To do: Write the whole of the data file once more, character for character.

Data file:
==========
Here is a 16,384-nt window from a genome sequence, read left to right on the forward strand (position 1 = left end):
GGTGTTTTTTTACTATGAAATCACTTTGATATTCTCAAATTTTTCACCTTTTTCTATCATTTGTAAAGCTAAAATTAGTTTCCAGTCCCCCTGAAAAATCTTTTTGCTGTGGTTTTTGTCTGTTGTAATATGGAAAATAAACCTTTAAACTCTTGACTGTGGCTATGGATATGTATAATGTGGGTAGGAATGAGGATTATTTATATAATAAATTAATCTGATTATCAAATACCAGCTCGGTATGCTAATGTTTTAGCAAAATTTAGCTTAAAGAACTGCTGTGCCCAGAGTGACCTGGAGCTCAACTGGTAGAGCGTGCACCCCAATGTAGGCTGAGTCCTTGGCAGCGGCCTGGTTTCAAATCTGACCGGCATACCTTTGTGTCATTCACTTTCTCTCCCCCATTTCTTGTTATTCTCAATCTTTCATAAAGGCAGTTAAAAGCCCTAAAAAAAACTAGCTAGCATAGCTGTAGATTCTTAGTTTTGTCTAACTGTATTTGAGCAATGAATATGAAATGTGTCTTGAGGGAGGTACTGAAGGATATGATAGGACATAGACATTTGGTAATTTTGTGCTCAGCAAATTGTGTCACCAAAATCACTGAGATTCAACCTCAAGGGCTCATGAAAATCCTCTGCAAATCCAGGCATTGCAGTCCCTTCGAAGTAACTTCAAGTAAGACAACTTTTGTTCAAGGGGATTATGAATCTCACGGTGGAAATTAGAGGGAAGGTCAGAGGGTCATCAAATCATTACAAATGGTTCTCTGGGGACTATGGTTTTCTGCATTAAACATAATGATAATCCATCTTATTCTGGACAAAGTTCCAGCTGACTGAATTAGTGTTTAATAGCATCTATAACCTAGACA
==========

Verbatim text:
Here is a 16,384-nt window from a genome sequence, read left to right on the forward strand (position 1 = left end):
GGTGTTTTTTTACTATGAAATCACTTTGATATTCTCAAATTTTTCACCTTTTTCTATCATTTGTAAAGCTAAAATTAGTTTCCAGTCCCCCTGAAAAATCTTTTTGCTGTGGTTTTTGTCTGTTGTAATATGGAAAATAAACCTTTAAACTCTTGACTGTGGCTATGGATATGTATAATGTGGGTAGGAATGAGGATTATTTATATAATAAATTAATCTGATTATCAAATACCAGCTCGGTATGCTAATGTTTTAGCAAAATTTAGCTTAAAGAACTGCTGTGCCCAGAGTGACCTGGAGCTCAACTGGTAGAGCGTGCACCCCAATGTAGGCTGAGTCCTTGGCAGCGGCCTGGTTTCAAATCTGACCGGCATACCTTTGTGTCATTCACTTTCTCTCCCCCATTTCTTGTTATTCTCAATCTTTCATAAAGGCAGTTAAAAGCCCTAAAAAAAACTAGCTAGCATAGCTGTAGATTCTTAGTTTTGTCTAACTGTATTTGAGCAATGAATATGAAATGTGTCTTGAGGGAGGTACTGAAGGATATGATAGGACATAGACATTTGGTAATTTTGTGCTCAGCAAATTGTGTCACCAAAATCACTGAGATTCAACCTCAAGGGCTCATGAAAATCCTCTGCAAATCCAGGCATTGCAGTCCCTTCGAAGTAACTTCAAGTAAGACAACTTTTGTTCAAGGGGATTATGAATCTCACGGTGGAAATTAGAGGGAAGGTCAGAGGGTCATCAAATCATTACAAATGGTTCTCTGGGGACTATGGTTTTCTGCATTAAACATAATGATAATCCATCTTATTCTGGACAAAGTTCCAGCTGACTGAATTAGTGTTTAATAGCATCTATAACCTAGACA